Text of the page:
Recycled PET Prices Trending Down Amid Weak US Demand
Paula Leardini | Jun 05, 2023
Demand for recycled polyethylene terephthalate (rPET) is expected to remain moderate to soft in 2023 despite long-term recycled content goals, resulting in potential downward price pressure in the United States.
To understand the US rPET market, one must look at the basics of each major price driver — supply, demand, production costs, and quality.
In terms of rPET supply, ICIS Mechanical Recycling Supply Tracker has identified nearly 120 mechanical recycling sites in the United States with a total capacity of 1.9 million tonnes in 2022.
Approximately 80% of US rPET capacity comes from post-consumer sources, primarily bottles, while the remaining 20% originates from post-industrial feedstock. Ten US states have bottle bill programs, also called deposit return schemes (DRS), to encourage container recycling.
In addition, nearly 50% of US rPET capacity is food grade, which is a requirement for recycled resins to be used in new beverage containers.
Evolving state regulations and voluntary brand-owner pledges to increase the use of recycled materials are the main sustainability-related demand drivers in the United States in the long term.
On Jan. 1, 2022, California’s minimum recycled content mandate for plastic beverage containers came into effect. The state of Washington and New Jersey have passed similar bills with recycled content mandates that start in 2023 and 2024, respectively, and include more product categories such as non-beverage containers, plastic carryout bags, and trash bags. Maine also passed a law requiring recycled content for plastic beverage containers starting in 2026.
Despite future requirements to use increasing amounts of recycled plastic, current rPET supply is healthy, borderline in excess, to meet today’s demand.
From bottle to pellet, recycling costs include the feedstock as well as other production expenses. The key difference between the recycled and virgin resin markets is feedstock source, as the recycling industry uses plastic waste, a volatile material in terms of quality, availability, and price. Furthermore, recycling production costs have risen in tandem with higher labor costs, electricity, and financing rates across the nation.
For recyclers, the challenge is to remain viable as a business but also competitive with virgin resin prices, which can cannibalize margins and even lead to production losses.
The quality of recycled resin influences both demand and price, depending on performance, color, and end markets. The US market has traditionally used bottle flake most significantly in fiber applications, but the bottle-to-bottle market has grown considerably in recent years, given the sustainability agenda of fast-moving consumer goods (FMCG). The demand for closed loop recycling in food-contact applications also drives up quality requirements in feedstock and recycled products. This increases prices for the highest quality clear PET bales and food-grade rPET.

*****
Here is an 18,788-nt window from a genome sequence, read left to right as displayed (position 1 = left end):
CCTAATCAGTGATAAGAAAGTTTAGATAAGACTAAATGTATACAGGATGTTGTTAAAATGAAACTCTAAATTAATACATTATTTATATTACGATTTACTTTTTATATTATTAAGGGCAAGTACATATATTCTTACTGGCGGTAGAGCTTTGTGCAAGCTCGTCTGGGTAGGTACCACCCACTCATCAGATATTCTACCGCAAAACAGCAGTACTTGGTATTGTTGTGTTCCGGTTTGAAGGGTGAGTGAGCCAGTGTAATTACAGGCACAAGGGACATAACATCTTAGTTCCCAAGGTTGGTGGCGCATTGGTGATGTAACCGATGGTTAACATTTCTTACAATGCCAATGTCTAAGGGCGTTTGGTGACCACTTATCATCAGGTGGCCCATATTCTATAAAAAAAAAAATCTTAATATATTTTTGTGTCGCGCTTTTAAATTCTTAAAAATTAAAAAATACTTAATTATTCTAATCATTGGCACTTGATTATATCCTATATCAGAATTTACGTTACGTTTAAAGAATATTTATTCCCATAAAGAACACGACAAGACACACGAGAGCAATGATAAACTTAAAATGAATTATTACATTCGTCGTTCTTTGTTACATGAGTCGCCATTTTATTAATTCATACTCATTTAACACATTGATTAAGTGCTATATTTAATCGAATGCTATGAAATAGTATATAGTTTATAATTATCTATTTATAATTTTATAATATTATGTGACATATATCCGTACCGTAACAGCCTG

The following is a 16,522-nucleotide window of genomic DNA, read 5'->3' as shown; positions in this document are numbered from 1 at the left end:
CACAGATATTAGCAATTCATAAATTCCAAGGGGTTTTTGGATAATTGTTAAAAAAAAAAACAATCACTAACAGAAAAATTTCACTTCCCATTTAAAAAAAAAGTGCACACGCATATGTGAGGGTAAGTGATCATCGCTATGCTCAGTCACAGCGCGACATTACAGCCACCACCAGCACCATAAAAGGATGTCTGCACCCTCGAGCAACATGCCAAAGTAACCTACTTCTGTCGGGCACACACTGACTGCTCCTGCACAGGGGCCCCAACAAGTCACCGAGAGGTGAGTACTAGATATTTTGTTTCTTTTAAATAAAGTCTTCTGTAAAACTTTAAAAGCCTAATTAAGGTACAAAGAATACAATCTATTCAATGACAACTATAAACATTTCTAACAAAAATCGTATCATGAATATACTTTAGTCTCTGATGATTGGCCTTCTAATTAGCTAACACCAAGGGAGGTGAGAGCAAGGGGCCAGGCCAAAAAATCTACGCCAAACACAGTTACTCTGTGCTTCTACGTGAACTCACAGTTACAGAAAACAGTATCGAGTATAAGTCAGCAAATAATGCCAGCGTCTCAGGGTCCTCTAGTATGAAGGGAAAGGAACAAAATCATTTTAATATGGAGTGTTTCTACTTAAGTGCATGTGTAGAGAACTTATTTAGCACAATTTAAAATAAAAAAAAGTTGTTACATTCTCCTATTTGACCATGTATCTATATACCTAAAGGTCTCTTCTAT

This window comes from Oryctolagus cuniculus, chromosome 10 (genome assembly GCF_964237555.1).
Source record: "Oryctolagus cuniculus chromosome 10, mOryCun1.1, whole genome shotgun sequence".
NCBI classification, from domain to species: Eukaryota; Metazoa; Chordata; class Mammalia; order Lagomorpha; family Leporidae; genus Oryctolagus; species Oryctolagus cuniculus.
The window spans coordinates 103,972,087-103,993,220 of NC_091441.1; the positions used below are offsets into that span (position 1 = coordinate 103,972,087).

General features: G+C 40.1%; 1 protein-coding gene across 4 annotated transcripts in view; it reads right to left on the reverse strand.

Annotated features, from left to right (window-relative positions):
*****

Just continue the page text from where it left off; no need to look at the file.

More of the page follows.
US rPET demand traditionally was dominated by the fiber industry, but current economic headwinds affecting products such as the textile and carpet end markets have weakened demand throughout 2023.
Demand from consumer goods companies, including bottled beverage producers, is currently flat despite long-term recycled content goals.
While some consumer goods companies continue to purchase rPET to meet their voluntary or regulatory targets for recycled content, the current economic headwinds have led other buyers to delay or limit orders of higher-cost recycled resins.
The price of virgin resin still has an influence on demand for recycled materials among cost-sensitive buyers. When the delta between virgin and recycled feedstock expands in favor of virgin as the lower-cost feedstock, buyers can be drawn toward a higher mix of virgin resin. This has been evident in the market this year, as economically incentivized customers have shifted focus to managing costs rather than driving plastics circularity.
The combined market conditions have resulted in downward price pressure in the United States for most recycled resin grades. For instance, according to my colleague Emily Friedman, recycled plastics senior editor at ICIS, spot market color-less post-consumer rPET flake and pellet prices have dropped across the United States, reflecting continued demand weakness paired with pressure from competitive imports.
In the next couple of months, rPET demand is expected to remain soft, despite the historical expectation of peak bottled beverage demand during the summer season.
Although sustainability-driven US buyers are expected to maintain consistent demand for rPET, cost-sensitive buyers may switch back to higher volumes of virgin PET in their feedstock mix, especially as virgin PET prices drop because of ongoing destocking in the United States.
In the next couple of years, the market is expected to recover in response to regulatory and voluntary recycled content targets. The return of demand is expected to put upward pressure on rPET supply and, therefore, prices in the near term, until there is substantial expansion in supply.
About the author
Paula Leardini is a senior analyst and Americas analyst team lead for plastics recycling at ICIS, which helps businesses in the energy, chemicals, and fertilizer industries make strategic decisions, mitigate risk, improve productivity, and capitalize on new opportunities through a global team of more than 600 experts.
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